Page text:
The sailfish is the fastest fish in the world capable of swimming in bursts of 68 mph (110 kph). Sailfish is one of the smaller members of the billfish species.
What is Billfish?
A billfish is a group of large predatory fish that are characterized by huge, prominent bills (elongated nasal bones) or rostrums that they used to catch prey. The billfish species include swordfish, spearfish, sailfish, and marlins.
They (billfish) are apex predators and feed on smaller fish, crustaceans, and cephalopods such as squid. They can be found in all oceans, though they are predominantly found in tropical and subtropical waters (warmer waters of the Atlantic and Pacific). Billfish live or grow at or near the surface of the ocean and are often found in groups, feeding on smaller fish, crustaceans, and cephalopods (octopus, squid, and cuttlefish). They are rarely seen in shallow waters and spend most of their time where food sources are abundant.
Billfish can swim to great depths, due to their swimbladders, a gas-filled organ that helps them control their buoyancy. The sac will expand or contract in size due to varying gas pressures, allowing these fish to expend little to no energy to stay stabilized at different water levels.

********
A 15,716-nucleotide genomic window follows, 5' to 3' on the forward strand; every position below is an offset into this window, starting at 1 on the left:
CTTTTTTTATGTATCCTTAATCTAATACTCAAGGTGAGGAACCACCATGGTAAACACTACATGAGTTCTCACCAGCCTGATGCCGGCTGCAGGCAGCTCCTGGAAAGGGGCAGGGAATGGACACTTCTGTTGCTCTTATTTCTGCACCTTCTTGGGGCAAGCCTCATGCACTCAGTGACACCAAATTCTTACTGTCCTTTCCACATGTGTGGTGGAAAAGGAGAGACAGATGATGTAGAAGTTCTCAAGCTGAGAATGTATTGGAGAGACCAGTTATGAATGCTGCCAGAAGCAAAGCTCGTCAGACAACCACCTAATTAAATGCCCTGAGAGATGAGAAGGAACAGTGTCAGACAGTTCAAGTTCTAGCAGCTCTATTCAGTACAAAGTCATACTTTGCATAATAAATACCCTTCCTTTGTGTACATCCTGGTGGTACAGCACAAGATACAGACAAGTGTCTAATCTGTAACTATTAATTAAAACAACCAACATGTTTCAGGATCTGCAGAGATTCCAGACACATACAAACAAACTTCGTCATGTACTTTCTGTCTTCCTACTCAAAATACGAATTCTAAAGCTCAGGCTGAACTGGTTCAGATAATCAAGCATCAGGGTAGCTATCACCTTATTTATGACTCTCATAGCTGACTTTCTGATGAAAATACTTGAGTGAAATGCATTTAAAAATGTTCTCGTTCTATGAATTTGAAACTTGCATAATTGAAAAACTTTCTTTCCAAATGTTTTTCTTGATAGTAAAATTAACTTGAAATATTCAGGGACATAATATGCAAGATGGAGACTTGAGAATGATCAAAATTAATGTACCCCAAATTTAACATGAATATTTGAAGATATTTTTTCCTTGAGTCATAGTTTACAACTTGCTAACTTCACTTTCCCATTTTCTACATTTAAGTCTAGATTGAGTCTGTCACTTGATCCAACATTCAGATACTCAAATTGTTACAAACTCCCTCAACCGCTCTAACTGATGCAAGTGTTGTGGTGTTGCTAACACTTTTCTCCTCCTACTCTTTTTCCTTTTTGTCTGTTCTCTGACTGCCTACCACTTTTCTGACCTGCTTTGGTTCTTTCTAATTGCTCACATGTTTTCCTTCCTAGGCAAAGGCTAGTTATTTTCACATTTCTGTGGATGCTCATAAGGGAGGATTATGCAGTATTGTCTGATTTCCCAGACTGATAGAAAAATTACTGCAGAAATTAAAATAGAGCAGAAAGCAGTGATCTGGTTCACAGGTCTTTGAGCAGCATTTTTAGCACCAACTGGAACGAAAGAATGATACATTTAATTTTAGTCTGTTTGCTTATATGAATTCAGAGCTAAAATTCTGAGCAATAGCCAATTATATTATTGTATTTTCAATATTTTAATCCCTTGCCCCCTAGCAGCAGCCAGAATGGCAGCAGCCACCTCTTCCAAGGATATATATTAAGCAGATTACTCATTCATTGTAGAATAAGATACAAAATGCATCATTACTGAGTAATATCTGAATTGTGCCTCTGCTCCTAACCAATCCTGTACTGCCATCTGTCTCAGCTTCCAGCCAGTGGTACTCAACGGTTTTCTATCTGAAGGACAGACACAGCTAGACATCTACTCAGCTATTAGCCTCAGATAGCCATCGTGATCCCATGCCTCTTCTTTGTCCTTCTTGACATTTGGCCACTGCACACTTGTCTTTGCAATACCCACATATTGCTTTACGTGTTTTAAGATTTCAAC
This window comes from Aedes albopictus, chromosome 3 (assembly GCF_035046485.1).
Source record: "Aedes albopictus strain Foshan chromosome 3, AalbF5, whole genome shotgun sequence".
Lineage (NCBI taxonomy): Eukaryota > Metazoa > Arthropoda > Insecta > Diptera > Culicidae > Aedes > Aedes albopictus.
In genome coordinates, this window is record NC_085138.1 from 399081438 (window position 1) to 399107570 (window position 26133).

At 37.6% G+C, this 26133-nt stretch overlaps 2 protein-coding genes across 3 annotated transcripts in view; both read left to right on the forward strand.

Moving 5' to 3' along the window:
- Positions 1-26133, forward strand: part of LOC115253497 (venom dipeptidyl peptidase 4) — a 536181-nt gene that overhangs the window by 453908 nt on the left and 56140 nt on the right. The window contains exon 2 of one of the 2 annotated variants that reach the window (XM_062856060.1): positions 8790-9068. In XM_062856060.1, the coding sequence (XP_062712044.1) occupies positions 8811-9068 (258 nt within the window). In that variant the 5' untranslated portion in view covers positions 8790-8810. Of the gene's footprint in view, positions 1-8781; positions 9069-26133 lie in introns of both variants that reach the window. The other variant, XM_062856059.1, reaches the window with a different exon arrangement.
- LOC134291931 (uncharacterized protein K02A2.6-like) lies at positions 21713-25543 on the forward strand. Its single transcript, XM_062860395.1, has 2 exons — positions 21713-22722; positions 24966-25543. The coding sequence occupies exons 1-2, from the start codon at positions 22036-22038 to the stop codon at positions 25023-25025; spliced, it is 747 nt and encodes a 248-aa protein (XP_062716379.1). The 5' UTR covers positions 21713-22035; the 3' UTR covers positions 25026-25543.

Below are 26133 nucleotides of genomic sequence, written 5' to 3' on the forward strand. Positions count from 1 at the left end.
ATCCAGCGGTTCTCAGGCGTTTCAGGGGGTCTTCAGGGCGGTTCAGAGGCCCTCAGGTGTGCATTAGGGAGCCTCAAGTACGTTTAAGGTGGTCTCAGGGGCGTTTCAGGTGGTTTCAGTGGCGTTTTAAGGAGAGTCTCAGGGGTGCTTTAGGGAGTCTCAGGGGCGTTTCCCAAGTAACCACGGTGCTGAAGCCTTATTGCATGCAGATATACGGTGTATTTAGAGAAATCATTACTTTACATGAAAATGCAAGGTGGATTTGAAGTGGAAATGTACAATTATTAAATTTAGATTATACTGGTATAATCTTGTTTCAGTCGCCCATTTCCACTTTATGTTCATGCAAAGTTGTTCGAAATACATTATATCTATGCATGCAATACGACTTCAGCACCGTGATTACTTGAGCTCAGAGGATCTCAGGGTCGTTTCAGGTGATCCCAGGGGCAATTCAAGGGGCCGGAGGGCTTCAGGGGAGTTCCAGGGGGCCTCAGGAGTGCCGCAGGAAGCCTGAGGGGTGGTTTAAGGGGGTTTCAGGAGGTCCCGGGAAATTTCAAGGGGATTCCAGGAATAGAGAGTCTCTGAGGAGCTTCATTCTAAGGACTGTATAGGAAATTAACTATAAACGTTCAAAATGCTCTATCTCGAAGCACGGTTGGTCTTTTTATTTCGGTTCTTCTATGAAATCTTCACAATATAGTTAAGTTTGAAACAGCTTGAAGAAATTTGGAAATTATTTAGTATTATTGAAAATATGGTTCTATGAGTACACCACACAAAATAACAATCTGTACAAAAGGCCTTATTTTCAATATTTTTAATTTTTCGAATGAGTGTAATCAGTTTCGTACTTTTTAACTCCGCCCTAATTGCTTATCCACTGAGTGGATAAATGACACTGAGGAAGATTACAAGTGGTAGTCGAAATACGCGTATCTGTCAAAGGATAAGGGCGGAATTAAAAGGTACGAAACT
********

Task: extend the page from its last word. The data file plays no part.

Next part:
Among the billfish species, the swordfish has the longest bill relative to its body, accounting for about 1/3 of its total length. Other billfish have shorter, rounder bills.
Billfish catch prey by swimming through dense schools of fish, rapidly swiping their bills back and forth, and then feed on stunned prey. Currently, billfish populations are at risk because of overfishing, both for food and sport.
Learn More About the Fastest Fish in the World – Sailfish
The Sailfish are mainly blue to gray and can grow up to 3.05 meters (10 feet) in length and weigh around 200 pounds (90 kilograms). Sailfish have blue-gray backs and white undersides. The highest speed ever recorded for a fish was from an Indo-Pacific sailfish (68 mph or 110 km/h).
Sailfish (fastest fish in the world) are named after their striking sail-like dorsal fin that extends for nearly the entire length of their silver-blue body. Their upper jaw is far longer than their lower jaw, forming a distinctive bill that acts like a spear.
Sailfish (fastest fish in the world) are fast leapers and often hunt together in groups of two or more. They thrash and disrupt schools of smaller fish such as sardines and anchovies. This movement allows them to catch more prey individually. Their spear-like bill helps in slashing at larger prey fish, which stuns them into submission. When working in groups, Sailfish (fastest fish in the world) engage their massive dorsal fins, creating a fence around their prey to prevent their victims from escaping their hold. They feed primarily on small bony fish and cephalopods, which include squids, cuttlefish, and octopuses.
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“So God created the great creatures of the sea and every living thing with which the water teems and that moves about in it, according to their kinds, and every winged bird according to its kind. And God saw that it was good.”